You can see your face reflected in the case of a Grand Seiko as if you're looking in a mirror.
With impeccably sharp edges, this refined finishing is one of the factors that makes the Japanese brand special. Enthusiasts are enthralled not only by the visual effect, but also by the story of a technique originating in 10th-century samurai sword polishing called zaratsu. It's seductive luxury storytelling...but, unfortunately, it's bullshit.
The genesis of the zaratsu myth related to Japanese sword polishing is unclear, but it circulated in reportage and went unquestioned for years (even the watch world can't escape "fake news"). It's only relatively recently that the narrative started to change. While Grand Seiko's impressive quality should stand on its own, the real story isn't quite as exotic — though the skill and craftsmanship behind GS's lauded products is quite legitimate.
As it turns out, the word zaratsu is a Japanese transliteration of the German name Sallaz, meant to reflect the German pronunciation. The Swiss company Gebrüder Sallaz ("Sallaz Brothers") made a polishing machine that Seiko purchased in the 1950s for their Hayashi Seiki facilities. The machine was marked with Gebr.Sallaz, and workers began referring to the finishing process achieved with the machine as "zaratsu." The term in this form is, therefore, internal to Seiko only.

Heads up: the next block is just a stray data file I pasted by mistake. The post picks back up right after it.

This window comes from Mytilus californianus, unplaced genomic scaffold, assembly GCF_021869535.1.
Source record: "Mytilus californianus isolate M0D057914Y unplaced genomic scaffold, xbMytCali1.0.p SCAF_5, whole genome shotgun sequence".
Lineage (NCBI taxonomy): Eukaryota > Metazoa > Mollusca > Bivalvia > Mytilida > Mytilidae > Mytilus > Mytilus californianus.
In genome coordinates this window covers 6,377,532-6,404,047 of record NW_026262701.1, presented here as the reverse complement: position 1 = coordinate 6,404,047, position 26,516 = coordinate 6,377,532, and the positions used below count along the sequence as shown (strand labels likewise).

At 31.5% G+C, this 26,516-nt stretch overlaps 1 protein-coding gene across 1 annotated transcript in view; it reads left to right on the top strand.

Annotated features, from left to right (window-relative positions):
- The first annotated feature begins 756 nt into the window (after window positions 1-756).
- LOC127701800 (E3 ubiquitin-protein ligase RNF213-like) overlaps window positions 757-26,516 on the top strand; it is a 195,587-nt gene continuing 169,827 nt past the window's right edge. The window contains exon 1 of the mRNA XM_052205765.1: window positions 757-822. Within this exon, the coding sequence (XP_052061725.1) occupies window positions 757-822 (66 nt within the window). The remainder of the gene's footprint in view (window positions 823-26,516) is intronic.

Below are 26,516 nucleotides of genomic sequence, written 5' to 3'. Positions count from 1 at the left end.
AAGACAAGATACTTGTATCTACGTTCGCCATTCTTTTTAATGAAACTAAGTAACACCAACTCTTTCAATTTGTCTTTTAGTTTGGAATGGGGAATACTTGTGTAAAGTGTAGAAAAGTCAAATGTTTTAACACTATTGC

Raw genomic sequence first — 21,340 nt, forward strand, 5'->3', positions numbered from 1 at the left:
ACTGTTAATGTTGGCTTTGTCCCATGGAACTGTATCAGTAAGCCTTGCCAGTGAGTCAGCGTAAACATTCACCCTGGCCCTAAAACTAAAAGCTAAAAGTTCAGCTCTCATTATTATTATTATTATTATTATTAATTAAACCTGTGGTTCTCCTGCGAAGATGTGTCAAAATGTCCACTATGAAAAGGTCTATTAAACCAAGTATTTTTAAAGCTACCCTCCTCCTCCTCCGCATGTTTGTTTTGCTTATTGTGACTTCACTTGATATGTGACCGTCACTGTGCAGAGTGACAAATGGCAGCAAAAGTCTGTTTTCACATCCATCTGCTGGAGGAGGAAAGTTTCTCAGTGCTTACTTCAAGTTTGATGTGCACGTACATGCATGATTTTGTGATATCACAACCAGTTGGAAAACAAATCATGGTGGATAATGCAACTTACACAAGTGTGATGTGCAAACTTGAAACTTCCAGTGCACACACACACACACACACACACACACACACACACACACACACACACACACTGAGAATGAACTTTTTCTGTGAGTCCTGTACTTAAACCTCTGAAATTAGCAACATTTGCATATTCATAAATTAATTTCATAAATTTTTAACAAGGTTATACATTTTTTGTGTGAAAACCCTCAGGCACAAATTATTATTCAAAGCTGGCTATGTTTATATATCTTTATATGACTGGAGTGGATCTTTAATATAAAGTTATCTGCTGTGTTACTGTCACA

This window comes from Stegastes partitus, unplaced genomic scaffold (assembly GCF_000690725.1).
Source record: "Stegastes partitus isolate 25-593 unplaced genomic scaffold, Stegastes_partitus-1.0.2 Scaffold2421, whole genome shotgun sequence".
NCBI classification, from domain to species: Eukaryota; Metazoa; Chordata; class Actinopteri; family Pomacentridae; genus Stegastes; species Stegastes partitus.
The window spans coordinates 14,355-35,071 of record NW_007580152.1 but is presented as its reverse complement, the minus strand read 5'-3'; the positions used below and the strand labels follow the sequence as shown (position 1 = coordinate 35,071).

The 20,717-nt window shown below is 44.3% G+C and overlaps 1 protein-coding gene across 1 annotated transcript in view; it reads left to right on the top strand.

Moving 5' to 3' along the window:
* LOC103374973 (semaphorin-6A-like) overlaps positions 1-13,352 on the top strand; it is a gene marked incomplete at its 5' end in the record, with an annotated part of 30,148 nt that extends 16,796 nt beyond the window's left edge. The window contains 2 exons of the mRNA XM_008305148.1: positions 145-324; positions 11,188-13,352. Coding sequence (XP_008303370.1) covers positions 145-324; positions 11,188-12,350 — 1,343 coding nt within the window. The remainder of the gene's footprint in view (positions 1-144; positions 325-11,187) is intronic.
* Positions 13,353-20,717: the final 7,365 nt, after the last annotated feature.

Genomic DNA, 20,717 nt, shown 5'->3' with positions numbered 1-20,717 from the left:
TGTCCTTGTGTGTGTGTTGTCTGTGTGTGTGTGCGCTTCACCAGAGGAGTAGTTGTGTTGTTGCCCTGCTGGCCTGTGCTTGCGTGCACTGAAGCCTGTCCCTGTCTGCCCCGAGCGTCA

While the process is most associated with Seiko and Grand Seiko, it's not exclusive to those companies. The same machines and techniques are used by other Japanese brands in their higher-end offerings, such as Citizen and even Casio in its G-Shock MR-G range, as well as the independent brand Minase. (These brands often refer to the technique as Sallaz.) High-end European watches commonly achieve a similar effect with different techniques, variously called "black polishing," "mirror polishing" or "block polishing."
Zaratsu polishing (or whatever you'd like to call it) is performed by hand on one case at a time by skilled workers using the side of the polishing wheel, rather than the front. It requires the polisher to apply the right amount of pressure for the right amount of time at the right spot on the wheel, all of which is judged visually and tactilely. It takes months to master the requisite intuitive sense, according to Seiko polishing specialist Yuji Kuroki. It's not only highly difficult to polish a surface evenly, but also to ensure that it's consistent with other surfaces on the rest of the case.
Why go to all the trouble? The goal is twofold: to eliminate distortions in the polished surface, as would occur with lesser polishing techniques, and to create a fine, sharp edge — especially noticeable where two surfaces with contrasting finishes meet. Together, these elements create a stunning effect that makes a product smack of overall quality and refinement. It's not only the shiny, reflective surfaces that get the treatment, however: parts of the case with brushed finishes also receive zaratsu polishing in order to make sure the hairline texture is perfectly even.
These features are found across Grand Seiko products as well as in certain Seiko watches. The refined finishing might be as beautiful as that of a katana, and the expertise involved might be comparable — but it's the quality you want to be paying for, rather than a fanciful story.